Ashmore Reef National Nature Reserve has been renamed Ashmore Reef Commonwealth Marine Reserve and forms part of the North-west Commonwealth Marine Reserves Network. Interim management arrangements apply until the management plan for the North-west Commonwealth Marine Reserves Network comes into effect.
Ashmore Reef Commonwealth Marine Reserve is located on Australia's North-West Shelf in the Indian Ocean, about 450 nautical miles (840 km) west of Darwin and 330 nautical miles (610 km) north of Broome. The reserve covers 583 km2 and includes two extensive lagoons, shifting sand flats and cays, seagrass meadows, a large reef flat covering an area of 239 km2. Within the reserve are three small islands known as East, Middle and West Islands.
Ashmore was designated a Ramsar Wetland of International Importance in 2003 due to the importance of its islands providing a resting place for migratory shorebirds and supporting large seabird breeding colonies.
|Name||Ashmore Reef Commonwealth Marine Reserve (renamed)|
|Date of Proclamation||16 August 1983, now renamed Ashmore Reef Commonwealth Marine Reserve|
|Depth range||15-1500 m (approx.)|
|Types of zoning||IUCN Category Ia (550 km2) - Sanctuary zone
IUCN Category II (33 km2) - Recreational Use Zone
Major conservation values
- Ecosystems, habitats and communities associated with:
- the North West Shelf
- Timor Province
- emergent oceanic reefs
- The island and reef is an important area for the following protected species:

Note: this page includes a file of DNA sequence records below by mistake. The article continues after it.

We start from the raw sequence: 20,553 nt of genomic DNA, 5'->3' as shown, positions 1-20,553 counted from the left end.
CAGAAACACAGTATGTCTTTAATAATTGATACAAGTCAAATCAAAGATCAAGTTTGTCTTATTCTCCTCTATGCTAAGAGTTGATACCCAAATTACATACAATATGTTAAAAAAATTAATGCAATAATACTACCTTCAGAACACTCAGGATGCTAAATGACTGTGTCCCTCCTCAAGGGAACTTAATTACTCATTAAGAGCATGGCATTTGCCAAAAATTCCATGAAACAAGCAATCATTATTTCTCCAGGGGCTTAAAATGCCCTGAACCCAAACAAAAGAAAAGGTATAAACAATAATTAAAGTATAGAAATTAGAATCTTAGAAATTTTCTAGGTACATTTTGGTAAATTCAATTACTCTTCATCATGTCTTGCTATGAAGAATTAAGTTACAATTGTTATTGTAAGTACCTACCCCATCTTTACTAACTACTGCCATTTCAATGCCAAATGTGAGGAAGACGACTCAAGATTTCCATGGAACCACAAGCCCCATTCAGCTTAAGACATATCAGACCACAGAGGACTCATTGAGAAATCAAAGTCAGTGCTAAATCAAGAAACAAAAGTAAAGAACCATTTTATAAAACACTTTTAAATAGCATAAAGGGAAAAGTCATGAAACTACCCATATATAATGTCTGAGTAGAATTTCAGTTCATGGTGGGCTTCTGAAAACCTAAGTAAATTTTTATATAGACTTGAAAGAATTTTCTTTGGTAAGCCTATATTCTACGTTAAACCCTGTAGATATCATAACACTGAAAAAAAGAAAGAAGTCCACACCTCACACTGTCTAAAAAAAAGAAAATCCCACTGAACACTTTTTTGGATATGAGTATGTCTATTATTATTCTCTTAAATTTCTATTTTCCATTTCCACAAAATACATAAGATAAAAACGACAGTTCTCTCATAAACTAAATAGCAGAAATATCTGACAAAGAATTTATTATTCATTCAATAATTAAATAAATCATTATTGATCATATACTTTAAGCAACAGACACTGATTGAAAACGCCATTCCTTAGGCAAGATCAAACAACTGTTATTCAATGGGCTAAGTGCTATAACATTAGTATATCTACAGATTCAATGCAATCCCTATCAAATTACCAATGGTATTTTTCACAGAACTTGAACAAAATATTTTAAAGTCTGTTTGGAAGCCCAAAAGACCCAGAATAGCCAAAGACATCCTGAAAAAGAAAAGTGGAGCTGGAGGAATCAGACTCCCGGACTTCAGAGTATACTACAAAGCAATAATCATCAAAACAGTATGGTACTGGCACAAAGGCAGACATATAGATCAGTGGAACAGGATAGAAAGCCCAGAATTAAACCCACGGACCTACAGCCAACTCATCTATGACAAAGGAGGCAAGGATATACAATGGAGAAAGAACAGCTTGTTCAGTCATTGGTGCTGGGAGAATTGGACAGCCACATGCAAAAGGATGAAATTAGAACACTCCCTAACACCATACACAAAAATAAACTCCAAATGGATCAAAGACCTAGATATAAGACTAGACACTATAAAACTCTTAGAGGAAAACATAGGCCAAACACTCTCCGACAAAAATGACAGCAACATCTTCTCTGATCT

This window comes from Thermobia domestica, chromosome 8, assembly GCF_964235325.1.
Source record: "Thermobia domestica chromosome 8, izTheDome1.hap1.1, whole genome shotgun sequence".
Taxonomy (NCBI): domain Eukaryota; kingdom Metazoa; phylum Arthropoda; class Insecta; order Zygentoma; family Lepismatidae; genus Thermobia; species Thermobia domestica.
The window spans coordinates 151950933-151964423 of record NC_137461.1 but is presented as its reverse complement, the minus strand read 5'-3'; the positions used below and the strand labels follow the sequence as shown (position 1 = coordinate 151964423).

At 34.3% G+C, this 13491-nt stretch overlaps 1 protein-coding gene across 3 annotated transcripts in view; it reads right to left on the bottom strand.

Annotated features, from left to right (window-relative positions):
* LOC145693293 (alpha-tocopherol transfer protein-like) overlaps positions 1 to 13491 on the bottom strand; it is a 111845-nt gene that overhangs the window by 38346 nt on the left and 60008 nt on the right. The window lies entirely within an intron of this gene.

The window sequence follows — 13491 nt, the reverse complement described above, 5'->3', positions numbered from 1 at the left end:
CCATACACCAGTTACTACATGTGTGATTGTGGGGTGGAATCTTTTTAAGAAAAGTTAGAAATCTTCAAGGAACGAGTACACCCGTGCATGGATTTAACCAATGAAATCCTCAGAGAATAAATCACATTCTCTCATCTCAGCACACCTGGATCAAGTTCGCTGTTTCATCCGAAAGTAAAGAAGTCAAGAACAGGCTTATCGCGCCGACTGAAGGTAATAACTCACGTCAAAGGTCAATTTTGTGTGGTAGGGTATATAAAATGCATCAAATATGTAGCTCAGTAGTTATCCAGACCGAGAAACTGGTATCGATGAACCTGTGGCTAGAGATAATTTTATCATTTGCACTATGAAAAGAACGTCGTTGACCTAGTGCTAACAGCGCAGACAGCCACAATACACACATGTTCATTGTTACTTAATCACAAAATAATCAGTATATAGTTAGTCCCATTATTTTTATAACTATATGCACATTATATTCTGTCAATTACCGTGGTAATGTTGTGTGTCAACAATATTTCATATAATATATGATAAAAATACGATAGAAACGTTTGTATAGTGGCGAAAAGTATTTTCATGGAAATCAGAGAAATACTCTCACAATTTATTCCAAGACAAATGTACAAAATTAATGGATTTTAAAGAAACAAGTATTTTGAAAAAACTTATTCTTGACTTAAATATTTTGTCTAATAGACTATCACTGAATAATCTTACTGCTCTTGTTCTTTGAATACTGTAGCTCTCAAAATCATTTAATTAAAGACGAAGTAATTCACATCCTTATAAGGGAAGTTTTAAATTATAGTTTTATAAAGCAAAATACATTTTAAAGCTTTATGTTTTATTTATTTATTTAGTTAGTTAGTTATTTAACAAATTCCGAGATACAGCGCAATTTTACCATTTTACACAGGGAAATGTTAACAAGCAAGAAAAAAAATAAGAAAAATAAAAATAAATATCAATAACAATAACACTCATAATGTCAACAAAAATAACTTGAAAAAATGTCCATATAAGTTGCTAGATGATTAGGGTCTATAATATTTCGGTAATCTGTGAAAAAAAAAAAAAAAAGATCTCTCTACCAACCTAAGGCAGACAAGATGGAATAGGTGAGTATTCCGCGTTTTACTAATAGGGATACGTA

- internationally significant for its abundance and diversity of sea snakes.
- critical nesting and internesting habitat for green turtles, supporting one of three genetically distinct breeding populations in the North-west Marine Region. Low level nesting activity by loggerhead turtles has also been recorded.
- large and significant feeding populations of green, hawksbill and loggerhead turtles occur around the reefs. It is estimated that approximately 11 000 marine turtles feed in the area throughout the year.
- supports a small dugong population of less than 50 individuals that breeds and feeds around the reef. This population is thought to be genetically distinct from other Australian populations.
- support some of the most important seabird rookeries on the North West Shelf including colonies of bridled terns, common noddies, brown boobies, eastern reef egrets, frigatebirds, tropicbirds, red-footed boobies, roseate terns, crested terns and lesser crested terns.
- important staging points/feeding areas for many migratory seabirds
- Cultural and heritage sites:
- Indonesian artefacts
- Grave sites